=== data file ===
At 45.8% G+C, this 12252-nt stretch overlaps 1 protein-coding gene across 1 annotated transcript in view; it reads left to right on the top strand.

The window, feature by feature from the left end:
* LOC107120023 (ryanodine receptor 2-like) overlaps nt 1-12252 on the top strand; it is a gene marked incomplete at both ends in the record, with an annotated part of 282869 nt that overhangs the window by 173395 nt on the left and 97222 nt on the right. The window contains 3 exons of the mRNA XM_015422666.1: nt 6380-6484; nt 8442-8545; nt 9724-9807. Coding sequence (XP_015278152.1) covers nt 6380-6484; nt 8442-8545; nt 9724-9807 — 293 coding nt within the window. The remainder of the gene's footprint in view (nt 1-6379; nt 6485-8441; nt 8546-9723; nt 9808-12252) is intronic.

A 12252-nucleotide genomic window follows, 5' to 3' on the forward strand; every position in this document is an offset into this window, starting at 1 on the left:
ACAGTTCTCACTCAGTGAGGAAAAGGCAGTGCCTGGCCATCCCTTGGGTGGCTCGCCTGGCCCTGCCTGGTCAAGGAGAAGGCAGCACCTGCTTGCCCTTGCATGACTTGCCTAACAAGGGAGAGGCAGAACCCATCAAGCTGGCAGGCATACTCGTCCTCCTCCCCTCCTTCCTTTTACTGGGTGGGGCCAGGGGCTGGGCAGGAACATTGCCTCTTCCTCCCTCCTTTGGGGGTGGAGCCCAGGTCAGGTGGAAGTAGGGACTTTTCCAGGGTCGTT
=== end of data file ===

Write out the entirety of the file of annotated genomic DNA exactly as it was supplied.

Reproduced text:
At 45.8% G+C, this 12252-nt stretch overlaps 1 protein-coding gene across 1 annotated transcript in view; it reads left to right on the top strand.

The window, feature by feature from the left end:
* LOC107120023 (ryanodine receptor 2-like) overlaps nt 1-12252 on the top strand; it is a gene marked incomplete at both ends in the record, with an annotated part of 282869 nt that overhangs the window by 173395 nt on the left and 97222 nt on the right. The window contains 3 exons of the mRNA XM_015422666.1: nt 6380-6484; nt 8442-8545; nt 9724-9807. Coding sequence (XP_015278152.1) covers nt 6380-6484; nt 8442-8545; nt 9724-9807 — 293 coding nt within the window. The remainder of the gene's footprint in view (nt 1-6379; nt 6485-8441; nt 8546-9723; nt 9808-12252) is intronic.

A 12252-nucleotide genomic window follows, 5' to 3' on the forward strand; every position in this document is an offset into this window, starting at 1 on the left:
ACAGTTCTCACTCAGTGAGGAAAAGGCAGTGCCTGGCCATCCCTTGGGTGGCTCGCCTGGCCCTGCCTGGTCAAGGAGAAGGCAGCACCTGCTTGCCCTTGCATGACTTGCCTAACAAGGGAGAGGCAGAACCCATCAAGCTGGCAGGCATACTCGTCCTCCTCCCCTCCTTCCTTTTACTGGGTGGGGCCAGGGGCTGGGCAGGAACATTGCCTCTTCCTCCCTCCTTTGGGGGTGGAGCCCAGGTCAGGTGGAAGTAGGGACTTTTCCAGGGTCGTT